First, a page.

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Lee Kuan Yew’s legacy on leadership succession

TOC wishes MM Lee Kuan Yew a happy 86th birthday and thanks him for his nation-building endeavour.

Netina Tan

A public conference was held recently to discuss the country’s prospects in the event of MM Lee Kuan Yew’s death (ST 21 Apr 2009). Lee Kuan Yew has had two heart operations in 1996 to clear a blocked heart artery. He was hospitalised again in Sep 2008 for abnormal heart rhythm and has since implanted a cardiac pacemaker (ST 1 Dec 2008). More recently, he was also seen to be slow in his speech in Parliament.

With the global economic downturn, export-dependent Singapore faces its worst crisis since independence. And as Lee Kuan Yew turns 86 years old, questions are raised on the prospects of the hegemonic PAP’s rule. Will Singapore survive his death?

Leadership Succession

In most Asian democracies, the question of leadership succession is perilous as it raises expectations and changes that could de-stabilise the balance of power. For example, when Taiwan was under the Kuomintang’s rule in the 1980s, speculations or publications on the prospective successors of Chiang Ching-Kuo were banned. Usually, strong leaders strive to hold on to power for as long as possible or show little interest in developing a means of providing a successor. But this is not a case in Singapore.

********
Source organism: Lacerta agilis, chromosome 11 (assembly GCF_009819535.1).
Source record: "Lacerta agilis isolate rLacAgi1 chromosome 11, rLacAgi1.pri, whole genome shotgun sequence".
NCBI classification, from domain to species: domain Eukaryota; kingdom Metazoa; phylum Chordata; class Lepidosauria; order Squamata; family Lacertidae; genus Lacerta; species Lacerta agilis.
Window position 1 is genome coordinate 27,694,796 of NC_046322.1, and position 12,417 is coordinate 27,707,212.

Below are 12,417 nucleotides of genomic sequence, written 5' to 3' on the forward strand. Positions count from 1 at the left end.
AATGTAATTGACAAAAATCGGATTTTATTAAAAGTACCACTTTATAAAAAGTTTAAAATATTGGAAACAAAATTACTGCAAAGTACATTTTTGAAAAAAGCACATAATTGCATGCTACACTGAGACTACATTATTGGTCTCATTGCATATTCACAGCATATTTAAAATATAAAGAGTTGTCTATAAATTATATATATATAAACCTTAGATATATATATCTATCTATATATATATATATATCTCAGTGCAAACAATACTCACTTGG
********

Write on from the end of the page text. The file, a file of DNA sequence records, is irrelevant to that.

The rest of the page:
Over the last five decades, the PAP has engineered two party leadership successions without public infighting or power struggles. In Singapore’s short history, two Prime Ministers have stepped aside for a younger successor. While the fourth Prime Minister successor has not been identified, the precedence of Prime Ministers stepping down is expected to continue.

As Goh Chok Tong once said, he stepped down voluntary “because Mr Lee had set the example” (Goh’s speech at PAP 50th Anniversary Dinner, 2004). Singapore’s leadership succession is unique as Lee Kuan Yew had made leadership succession a priority and PMs retire voluntary – not an easy feat, considering how often coups and protests are the main mechanisms for leadership change.

A Closer Look at the Mechanism

The PAP is an odd party as it avoids vertical integration of its cadres and does not appear to overtly reward party loyalists. This is perhaps another of Lee’s legacy as he said: “We have resisted the temptation, and the pressure, to fill up the Parliament with party loyalists. We have to field the best that Singapore has” (Petir 30th Anniversary Issue 1984, 22).

Since 1984, the PAP has “talent spotted” widely and adopted the Civil Service recruitment process of tea sessions, interviews and psychological tests to select its candidates. As discussed, the PAP “talent spots” from within the state structures and integrates them horizontally into the Party. The PAP’s incumbency advantage and access to state institutions such as the Public Service Commission that administers 13 prestigious government scholarships helps to channel highly qualified scholars into its party (see Chen and Neo 2007; Barr 2006).

Another feature of Singapore’s leadership succession system is that retired PMs and senior Cabinet Ministers do not leave the political scene, but remain in office to lend expertise as Senior Ministers (SM) or Minister Mentor (MM). Currently, the Cabinet has two SMs and one MM. The expansion of the Cabinet is an ingenious innovation as it mitigates possible power struggles that come with leadership transition.